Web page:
Olympic National Park Things to Do

  • Point of the Arches from Petroleum Creek
    Point of the Arches from Petroleum Creek
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  • Sol Duc Falls
    Sol Duc Falls
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  • rugged beaches, just one face of Olympic
    rugged beaches, just one face of Olympic
    by richiecdisc

Most Recent Things to Do in Olympic National Park

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    Nurselogs

    by Basaic Written Oct 25, 2011

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    Nurselog

    This photo shows how the blowdowns provide the perfect platform for hemlock and spruce seedlings to take root. They cannot take root on the tangled forest floor but the downed trees provide just the right minerals, moisture and warmth for the trees to establish themselves.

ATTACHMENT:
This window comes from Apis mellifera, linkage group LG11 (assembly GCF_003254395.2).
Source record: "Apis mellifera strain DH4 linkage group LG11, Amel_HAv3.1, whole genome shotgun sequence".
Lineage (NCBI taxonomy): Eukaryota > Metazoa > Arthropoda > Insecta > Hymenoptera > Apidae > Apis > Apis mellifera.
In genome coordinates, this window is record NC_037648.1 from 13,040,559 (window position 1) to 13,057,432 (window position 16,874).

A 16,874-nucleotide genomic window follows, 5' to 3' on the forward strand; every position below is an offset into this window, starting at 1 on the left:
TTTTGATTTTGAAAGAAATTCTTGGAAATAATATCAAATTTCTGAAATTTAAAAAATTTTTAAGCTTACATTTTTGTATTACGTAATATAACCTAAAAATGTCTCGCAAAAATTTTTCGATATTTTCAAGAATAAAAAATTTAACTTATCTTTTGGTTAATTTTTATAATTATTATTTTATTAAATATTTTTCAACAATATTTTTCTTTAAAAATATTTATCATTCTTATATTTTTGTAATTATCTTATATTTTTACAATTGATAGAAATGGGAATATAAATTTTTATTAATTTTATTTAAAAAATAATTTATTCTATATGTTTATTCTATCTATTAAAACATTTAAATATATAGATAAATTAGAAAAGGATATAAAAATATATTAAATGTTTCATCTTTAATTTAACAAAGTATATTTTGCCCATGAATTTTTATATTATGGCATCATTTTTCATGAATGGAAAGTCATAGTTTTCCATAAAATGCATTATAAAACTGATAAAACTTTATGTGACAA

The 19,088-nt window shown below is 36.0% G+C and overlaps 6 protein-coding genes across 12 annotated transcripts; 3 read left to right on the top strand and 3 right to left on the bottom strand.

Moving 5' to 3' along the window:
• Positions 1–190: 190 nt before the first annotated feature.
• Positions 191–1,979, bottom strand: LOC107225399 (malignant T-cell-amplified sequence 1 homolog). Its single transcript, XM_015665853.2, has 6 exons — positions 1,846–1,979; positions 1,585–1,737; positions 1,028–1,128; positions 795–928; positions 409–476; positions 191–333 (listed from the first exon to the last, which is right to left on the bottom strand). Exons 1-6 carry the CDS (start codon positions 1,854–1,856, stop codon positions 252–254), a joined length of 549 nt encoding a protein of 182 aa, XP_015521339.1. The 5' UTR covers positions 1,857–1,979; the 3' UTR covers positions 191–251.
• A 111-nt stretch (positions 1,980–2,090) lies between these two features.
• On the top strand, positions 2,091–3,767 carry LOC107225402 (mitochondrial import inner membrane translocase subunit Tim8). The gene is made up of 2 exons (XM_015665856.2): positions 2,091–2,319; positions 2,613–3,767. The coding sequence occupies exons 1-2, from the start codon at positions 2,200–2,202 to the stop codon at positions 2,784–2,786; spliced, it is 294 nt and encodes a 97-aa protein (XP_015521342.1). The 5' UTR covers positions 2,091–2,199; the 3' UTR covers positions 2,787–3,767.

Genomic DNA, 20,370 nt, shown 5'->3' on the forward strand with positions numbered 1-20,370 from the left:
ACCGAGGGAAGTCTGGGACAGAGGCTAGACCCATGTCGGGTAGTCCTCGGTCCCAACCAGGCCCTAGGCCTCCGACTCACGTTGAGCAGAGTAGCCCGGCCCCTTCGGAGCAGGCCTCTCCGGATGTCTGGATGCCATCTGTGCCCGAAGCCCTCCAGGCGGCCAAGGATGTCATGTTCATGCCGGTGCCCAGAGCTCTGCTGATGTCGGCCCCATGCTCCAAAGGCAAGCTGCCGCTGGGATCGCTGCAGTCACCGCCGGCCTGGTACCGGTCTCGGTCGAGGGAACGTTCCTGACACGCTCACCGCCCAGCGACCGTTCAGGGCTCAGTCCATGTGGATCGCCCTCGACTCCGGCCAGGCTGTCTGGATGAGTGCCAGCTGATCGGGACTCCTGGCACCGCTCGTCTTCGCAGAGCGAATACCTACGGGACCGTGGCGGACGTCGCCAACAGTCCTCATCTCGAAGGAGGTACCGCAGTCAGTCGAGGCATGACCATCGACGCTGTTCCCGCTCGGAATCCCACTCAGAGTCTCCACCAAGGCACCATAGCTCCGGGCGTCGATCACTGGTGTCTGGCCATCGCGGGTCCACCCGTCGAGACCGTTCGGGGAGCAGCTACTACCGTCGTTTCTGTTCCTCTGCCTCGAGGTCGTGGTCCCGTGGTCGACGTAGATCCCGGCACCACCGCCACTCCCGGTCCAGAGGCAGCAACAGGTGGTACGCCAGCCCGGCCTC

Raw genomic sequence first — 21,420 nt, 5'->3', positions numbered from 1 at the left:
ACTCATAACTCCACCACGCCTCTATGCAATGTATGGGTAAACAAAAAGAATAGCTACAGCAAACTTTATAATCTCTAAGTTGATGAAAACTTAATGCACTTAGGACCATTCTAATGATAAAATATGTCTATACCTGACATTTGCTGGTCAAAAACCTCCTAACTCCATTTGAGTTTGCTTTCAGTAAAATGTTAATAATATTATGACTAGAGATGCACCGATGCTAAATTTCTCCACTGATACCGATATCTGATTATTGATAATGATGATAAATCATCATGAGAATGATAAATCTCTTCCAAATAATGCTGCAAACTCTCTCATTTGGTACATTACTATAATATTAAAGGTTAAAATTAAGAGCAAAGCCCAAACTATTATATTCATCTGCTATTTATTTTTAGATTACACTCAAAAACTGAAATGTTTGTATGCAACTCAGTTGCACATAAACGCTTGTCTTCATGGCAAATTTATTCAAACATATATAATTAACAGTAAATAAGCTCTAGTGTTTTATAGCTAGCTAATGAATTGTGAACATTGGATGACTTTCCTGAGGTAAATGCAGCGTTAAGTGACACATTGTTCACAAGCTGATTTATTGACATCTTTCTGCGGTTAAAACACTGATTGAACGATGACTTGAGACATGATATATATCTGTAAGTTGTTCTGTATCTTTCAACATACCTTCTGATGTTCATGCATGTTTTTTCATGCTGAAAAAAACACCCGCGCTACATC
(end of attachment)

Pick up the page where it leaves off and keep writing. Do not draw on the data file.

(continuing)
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    Blowdowns

    by Basaic Written Oct 25, 2011

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    Blowdown
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    Because of the large amount of rainfall here the Sitka Spruce trees do not need t grow deep taproots. This makes then vulnerable to the high winds that frequently accompany winter storms here. When one of this massive trees topple they sometimes take neighboring trees with them. These downed trees provide an ideal environment for spruce and hemlock seedlings continuing the circle of life.